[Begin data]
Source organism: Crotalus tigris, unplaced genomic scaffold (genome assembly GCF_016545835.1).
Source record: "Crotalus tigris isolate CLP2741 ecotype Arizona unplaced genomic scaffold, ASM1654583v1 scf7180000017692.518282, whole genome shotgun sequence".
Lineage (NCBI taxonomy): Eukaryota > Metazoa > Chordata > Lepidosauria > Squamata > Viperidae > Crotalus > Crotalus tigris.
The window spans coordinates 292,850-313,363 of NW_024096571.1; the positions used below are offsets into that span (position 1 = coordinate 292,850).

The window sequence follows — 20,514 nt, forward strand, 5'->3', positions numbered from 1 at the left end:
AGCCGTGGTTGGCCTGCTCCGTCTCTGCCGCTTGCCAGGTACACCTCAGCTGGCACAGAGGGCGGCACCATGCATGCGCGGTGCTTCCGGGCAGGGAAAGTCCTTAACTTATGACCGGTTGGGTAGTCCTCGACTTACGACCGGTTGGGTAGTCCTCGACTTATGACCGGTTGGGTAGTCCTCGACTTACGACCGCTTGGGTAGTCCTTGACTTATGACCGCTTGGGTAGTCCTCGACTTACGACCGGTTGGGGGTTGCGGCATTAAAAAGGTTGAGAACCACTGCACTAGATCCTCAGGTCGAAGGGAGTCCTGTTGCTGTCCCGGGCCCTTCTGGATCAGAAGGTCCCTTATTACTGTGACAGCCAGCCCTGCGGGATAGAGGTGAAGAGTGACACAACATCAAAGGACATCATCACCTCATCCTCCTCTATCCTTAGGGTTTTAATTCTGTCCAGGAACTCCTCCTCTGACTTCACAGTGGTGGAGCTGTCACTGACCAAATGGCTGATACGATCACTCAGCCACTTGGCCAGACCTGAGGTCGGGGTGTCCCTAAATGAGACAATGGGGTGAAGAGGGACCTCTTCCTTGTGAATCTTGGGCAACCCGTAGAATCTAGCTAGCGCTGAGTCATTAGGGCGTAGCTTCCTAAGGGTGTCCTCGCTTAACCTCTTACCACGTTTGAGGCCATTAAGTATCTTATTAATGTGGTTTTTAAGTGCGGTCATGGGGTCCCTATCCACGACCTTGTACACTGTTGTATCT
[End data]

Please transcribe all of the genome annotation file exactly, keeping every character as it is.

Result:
Source organism: Crotalus tigris, unplaced genomic scaffold (genome assembly GCF_016545835.1).
Source record: "Crotalus tigris isolate CLP2741 ecotype Arizona unplaced genomic scaffold, ASM1654583v1 scf7180000017692.518282, whole genome shotgun sequence".
Lineage (NCBI taxonomy): Eukaryota > Metazoa > Chordata > Lepidosauria > Squamata > Viperidae > Crotalus > Crotalus tigris.
The window spans coordinates 292,850-313,363 of NW_024096571.1; the positions used below are offsets into that span (position 1 = coordinate 292,850).

The window sequence follows — 20,514 nt, forward strand, 5'->3', positions numbered from 1 at the left end:
AGCCGTGGTTGGCCTGCTCCGTCTCTGCCGCTTGCCAGGTACACCTCAGCTGGCACAGAGGGCGGCACCATGCATGCGCGGTGCTTCCGGGCAGGGAAAGTCCTTAACTTATGACCGGTTGGGTAGTCCTCGACTTACGACCGGTTGGGTAGTCCTCGACTTATGACCGGTTGGGTAGTCCTCGACTTACGACCGCTTGGGTAGTCCTTGACTTATGACCGCTTGGGTAGTCCTCGACTTACGACCGGTTGGGGGTTGCGGCATTAAAAAGGTTGAGAACCACTGCACTAGATCCTCAGGTCGAAGGGAGTCCTGTTGCTGTCCCGGGCCCTTCTGGATCAGAAGGTCCCTTATTACTGTGACAGCCAGCCCTGCGGGATAGAGGTGAAGAGTGACACAACATCAAAGGACATCATCACCTCATCCTCCTCTATCCTTAGGGTTTTAATTCTGTCCAGGAACTCCTCCTCTGACTTCACAGTGGTGGAGCTGTCACTGACCAAATGGCTGATACGATCACTCAGCCACTTGGCCAGACCTGAGGTCGGGGTGTCCCTAAATGAGACAATGGGGTGAAGAGGGACCTCTTCCTTGTGAATCTTGGGCAACCCGTAGAATCTAGCTAGCGCTGAGTCATTAGGGCGTAGCTTCCTAAGGGTGTCCTCGCTTAACCTCTTACCACGTTTGAGGCCATTAAGTATCTTATTAATGTGGTTTTTAAGTGCGGTCATGGGGTCCCTATCCACGACCTTGTACACTGTTGTATCT